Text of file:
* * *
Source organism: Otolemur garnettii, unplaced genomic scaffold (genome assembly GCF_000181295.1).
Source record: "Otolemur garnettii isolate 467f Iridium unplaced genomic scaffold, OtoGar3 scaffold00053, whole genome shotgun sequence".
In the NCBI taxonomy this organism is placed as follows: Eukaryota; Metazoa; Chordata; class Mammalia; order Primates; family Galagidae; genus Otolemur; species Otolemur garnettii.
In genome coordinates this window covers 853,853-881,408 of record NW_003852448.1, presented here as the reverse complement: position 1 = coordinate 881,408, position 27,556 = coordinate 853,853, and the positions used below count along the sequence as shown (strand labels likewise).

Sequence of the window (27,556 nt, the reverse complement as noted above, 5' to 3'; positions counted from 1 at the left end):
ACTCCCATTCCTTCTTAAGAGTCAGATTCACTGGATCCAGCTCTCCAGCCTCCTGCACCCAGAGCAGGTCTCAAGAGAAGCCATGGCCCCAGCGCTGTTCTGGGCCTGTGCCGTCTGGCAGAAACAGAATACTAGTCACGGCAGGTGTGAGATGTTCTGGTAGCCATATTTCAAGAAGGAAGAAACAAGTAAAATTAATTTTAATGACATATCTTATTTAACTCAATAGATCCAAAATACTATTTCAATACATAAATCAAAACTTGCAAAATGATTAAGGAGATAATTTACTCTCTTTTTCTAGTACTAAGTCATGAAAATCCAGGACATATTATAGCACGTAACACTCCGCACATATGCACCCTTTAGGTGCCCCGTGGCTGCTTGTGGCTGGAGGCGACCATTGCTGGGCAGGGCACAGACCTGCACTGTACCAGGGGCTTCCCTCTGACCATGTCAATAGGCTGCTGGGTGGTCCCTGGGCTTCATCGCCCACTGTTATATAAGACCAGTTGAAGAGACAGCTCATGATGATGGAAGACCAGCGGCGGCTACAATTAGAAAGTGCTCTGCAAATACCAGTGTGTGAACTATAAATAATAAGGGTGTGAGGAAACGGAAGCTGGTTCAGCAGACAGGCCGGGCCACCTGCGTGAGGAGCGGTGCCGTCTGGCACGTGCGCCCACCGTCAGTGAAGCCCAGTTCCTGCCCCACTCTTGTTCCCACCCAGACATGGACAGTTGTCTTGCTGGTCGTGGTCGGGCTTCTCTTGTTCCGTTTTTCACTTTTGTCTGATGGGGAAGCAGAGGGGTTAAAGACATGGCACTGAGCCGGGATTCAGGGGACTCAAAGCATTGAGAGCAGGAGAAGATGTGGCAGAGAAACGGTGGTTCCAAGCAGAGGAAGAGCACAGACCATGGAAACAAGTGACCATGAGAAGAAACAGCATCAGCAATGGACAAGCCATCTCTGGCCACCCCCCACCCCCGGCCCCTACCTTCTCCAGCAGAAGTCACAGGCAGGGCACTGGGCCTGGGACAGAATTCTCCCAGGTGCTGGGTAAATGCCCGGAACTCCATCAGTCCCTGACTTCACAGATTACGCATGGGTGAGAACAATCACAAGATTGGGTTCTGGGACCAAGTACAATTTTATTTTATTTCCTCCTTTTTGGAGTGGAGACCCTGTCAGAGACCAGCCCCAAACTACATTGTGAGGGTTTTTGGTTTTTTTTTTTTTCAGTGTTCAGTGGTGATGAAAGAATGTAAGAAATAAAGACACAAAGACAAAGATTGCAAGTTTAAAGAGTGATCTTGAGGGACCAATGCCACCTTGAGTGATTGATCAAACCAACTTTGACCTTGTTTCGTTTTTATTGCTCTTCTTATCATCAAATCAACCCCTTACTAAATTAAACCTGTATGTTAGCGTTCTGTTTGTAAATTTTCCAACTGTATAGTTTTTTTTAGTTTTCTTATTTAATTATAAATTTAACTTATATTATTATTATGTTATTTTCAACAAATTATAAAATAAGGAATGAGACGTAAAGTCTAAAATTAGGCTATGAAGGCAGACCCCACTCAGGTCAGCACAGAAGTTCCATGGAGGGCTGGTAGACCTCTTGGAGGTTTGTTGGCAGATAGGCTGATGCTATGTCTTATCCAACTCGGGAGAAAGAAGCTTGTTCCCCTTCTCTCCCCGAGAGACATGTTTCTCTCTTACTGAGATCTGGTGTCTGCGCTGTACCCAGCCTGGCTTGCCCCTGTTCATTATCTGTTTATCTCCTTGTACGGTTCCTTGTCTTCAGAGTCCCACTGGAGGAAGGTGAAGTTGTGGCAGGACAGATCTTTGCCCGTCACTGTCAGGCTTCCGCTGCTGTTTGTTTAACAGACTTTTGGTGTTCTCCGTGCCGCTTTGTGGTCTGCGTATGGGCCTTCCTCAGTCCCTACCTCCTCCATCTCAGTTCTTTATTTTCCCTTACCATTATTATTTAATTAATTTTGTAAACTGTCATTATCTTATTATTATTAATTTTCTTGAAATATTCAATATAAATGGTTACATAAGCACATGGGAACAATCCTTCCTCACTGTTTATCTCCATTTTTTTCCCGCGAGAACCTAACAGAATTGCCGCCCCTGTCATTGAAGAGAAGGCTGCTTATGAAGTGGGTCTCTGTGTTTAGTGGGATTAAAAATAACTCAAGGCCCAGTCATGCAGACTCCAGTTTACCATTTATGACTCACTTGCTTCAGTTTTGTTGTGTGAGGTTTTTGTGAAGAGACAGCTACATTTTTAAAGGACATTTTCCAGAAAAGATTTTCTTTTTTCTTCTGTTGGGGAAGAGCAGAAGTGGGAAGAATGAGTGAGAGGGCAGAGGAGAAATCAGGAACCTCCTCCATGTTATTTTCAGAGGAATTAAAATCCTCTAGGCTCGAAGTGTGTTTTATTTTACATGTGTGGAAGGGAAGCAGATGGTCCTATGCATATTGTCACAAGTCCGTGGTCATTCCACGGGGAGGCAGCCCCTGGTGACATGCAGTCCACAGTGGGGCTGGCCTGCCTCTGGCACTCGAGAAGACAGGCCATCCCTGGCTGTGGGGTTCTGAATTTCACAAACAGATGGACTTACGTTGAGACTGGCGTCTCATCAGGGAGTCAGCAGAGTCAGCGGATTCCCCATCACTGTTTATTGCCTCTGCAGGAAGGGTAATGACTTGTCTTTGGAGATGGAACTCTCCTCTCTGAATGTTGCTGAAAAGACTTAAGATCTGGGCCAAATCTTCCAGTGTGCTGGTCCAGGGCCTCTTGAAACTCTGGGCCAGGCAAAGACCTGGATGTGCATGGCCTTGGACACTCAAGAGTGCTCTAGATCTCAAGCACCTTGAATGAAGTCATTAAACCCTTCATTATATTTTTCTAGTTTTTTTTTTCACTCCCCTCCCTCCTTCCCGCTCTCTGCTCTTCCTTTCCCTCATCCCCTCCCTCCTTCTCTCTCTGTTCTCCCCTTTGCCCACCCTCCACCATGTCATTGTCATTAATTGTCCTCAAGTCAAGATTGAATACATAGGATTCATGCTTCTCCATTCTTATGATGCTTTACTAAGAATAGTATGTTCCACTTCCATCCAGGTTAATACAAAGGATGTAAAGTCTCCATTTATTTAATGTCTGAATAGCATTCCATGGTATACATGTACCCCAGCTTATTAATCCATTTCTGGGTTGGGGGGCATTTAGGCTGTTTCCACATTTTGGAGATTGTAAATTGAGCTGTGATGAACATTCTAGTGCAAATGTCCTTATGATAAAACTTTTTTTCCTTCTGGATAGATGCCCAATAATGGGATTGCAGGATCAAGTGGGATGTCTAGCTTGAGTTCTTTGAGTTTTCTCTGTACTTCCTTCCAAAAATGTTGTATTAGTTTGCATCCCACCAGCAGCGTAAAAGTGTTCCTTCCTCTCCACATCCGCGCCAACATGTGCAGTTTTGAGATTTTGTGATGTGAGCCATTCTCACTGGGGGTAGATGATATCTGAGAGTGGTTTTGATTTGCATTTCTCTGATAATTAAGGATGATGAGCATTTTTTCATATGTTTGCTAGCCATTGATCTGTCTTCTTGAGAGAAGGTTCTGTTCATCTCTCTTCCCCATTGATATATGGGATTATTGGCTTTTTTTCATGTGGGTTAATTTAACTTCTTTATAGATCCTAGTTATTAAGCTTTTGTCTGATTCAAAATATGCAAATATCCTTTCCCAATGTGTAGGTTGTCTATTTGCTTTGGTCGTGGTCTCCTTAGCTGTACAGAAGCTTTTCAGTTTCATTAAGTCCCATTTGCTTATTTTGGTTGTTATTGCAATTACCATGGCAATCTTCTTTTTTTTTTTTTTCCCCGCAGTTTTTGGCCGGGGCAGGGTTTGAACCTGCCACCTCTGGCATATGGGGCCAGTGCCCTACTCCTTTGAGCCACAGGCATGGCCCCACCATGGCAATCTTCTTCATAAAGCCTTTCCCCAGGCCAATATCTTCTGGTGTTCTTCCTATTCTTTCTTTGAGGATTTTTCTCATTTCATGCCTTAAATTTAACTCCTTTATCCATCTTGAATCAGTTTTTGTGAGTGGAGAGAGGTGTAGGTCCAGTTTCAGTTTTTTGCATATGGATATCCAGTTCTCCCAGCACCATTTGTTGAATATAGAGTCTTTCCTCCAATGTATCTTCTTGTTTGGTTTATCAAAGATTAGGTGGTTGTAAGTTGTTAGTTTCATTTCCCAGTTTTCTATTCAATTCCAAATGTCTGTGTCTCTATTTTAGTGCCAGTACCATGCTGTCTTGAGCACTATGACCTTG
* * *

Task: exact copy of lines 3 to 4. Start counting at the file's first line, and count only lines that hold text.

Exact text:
In the NCBI taxonomy this organism is placed as follows: Eukaryota; Metazoa; Chordata; class Mammalia; order Primates; family Galagidae; genus Otolemur; species Otolemur garnettii.
In genome coordinates this window covers 853,853-881,408 of record NW_003852448.1, presented here as the reverse complement: position 1 = coordinate 881,408, position 27,556 = coordinate 853,853, and the positions used below count along the sequence as shown (strand labels likewise).